"There is a virtual revolution going on within the cognitive sciences", writes Steven L. Winter in the preface of this new book. The revolution has irrevocably transformed our basic understanding of the mind, establishing both that imagination is central to cognition and that imagination is an orderly, systematic, embodied process. The implications are profound, changing how we understand language and thought and, therefore, entire debates in philosophy, literary theory and - most significantly - law. Drawing from all these disciplines, as well as from psychology, anthropology and linguistics, Winter has constructed nothing less than a tour de force of interdisciplinary analysis. "A Cleaving in the Forest" rests on the simple notion that the better we understand the intricate workings of the mind, the better we will understand all of its products - especially law. Categorization plays a key role in this understanding, for it is categories that define our expectations and, in so doing, shape what we find believable, what we judge accurate, what we experience as cogent, compelling and persuasive. But what does law do when our categories run out?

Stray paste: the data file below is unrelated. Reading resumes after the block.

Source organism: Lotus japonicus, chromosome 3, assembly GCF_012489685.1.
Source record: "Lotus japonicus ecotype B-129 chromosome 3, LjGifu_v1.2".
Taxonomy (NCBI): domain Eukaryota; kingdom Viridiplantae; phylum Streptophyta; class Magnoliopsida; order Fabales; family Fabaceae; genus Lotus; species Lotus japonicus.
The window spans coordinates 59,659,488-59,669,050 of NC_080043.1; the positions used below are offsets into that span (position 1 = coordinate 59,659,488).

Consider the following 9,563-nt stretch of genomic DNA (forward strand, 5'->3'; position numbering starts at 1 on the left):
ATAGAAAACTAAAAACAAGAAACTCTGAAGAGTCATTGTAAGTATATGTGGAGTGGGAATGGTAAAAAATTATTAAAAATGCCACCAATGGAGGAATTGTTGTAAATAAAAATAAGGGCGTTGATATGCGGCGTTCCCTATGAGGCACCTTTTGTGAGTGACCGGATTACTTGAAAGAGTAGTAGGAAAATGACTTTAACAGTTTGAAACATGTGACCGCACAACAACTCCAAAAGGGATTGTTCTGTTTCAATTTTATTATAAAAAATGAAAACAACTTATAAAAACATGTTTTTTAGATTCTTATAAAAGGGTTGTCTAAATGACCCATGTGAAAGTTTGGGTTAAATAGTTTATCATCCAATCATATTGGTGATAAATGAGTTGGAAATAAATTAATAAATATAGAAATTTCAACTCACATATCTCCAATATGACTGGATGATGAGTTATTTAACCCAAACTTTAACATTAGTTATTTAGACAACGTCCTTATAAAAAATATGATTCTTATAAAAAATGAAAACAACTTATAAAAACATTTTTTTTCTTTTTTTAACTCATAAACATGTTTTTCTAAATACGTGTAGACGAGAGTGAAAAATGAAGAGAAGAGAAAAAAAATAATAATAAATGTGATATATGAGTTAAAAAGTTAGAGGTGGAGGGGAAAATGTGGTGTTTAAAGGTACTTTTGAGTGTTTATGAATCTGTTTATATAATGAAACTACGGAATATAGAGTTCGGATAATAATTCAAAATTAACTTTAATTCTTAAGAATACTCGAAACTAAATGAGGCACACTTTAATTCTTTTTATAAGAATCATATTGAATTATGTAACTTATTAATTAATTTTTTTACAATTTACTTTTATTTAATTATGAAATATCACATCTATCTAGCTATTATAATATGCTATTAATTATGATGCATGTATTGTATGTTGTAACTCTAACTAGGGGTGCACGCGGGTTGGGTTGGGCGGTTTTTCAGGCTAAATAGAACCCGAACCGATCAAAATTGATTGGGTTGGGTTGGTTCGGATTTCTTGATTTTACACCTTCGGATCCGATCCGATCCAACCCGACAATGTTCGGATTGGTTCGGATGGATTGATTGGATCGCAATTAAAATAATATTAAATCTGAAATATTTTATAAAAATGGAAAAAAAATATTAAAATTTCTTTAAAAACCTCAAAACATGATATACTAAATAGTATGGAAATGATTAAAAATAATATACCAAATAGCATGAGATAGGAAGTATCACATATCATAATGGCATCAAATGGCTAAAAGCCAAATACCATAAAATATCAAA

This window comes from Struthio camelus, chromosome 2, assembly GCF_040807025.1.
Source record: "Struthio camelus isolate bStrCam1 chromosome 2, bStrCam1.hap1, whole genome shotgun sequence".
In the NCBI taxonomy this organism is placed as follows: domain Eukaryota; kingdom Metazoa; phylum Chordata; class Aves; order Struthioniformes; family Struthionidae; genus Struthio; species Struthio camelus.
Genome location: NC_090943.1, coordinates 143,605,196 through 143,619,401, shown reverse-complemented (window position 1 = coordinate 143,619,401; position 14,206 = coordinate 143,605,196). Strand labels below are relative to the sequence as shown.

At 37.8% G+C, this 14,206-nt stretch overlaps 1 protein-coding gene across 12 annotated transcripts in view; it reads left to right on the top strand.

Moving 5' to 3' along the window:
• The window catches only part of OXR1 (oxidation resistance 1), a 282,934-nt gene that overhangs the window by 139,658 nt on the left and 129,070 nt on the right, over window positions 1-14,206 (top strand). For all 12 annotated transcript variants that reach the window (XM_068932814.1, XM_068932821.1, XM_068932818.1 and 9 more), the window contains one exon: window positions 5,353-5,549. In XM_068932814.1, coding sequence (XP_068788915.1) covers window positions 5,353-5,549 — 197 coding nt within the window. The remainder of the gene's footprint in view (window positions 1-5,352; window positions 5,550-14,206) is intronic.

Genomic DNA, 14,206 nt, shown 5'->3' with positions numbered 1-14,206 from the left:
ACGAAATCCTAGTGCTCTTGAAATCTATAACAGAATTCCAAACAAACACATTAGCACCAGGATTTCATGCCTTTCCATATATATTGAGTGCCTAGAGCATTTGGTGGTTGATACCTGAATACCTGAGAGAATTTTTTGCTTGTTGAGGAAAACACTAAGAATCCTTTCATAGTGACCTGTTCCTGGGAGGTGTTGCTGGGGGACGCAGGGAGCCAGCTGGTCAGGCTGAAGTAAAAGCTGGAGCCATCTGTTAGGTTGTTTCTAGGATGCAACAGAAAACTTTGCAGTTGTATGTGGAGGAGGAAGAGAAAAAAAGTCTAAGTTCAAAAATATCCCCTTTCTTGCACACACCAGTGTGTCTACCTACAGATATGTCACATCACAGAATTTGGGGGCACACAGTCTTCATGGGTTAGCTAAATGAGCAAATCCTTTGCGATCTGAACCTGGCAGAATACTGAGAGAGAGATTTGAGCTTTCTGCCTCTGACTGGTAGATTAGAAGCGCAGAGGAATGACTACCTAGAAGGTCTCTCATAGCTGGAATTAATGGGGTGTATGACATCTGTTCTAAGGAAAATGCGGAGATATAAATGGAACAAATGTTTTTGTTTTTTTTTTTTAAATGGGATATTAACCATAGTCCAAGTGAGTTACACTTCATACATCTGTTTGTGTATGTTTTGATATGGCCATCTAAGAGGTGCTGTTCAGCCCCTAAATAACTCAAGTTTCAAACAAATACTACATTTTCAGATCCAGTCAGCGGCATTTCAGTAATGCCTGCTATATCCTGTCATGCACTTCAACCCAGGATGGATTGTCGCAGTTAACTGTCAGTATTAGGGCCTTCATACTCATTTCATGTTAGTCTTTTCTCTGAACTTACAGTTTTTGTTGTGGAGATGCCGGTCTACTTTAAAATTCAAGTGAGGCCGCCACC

Is pornographic speech protected by the First Amendment, or should it not be protected because it more closely resembles libel? Should abortion be protected because it falls into the category of rights reserved to the mother, or is it more like the category of harms done to others? Through law, the revolution in cognitive science finds almost limitless applications. In this compelling meditation not only on how the law works, but what it ultimately means, Winter charts a unique course to understanding the world we inhabit, showing us the w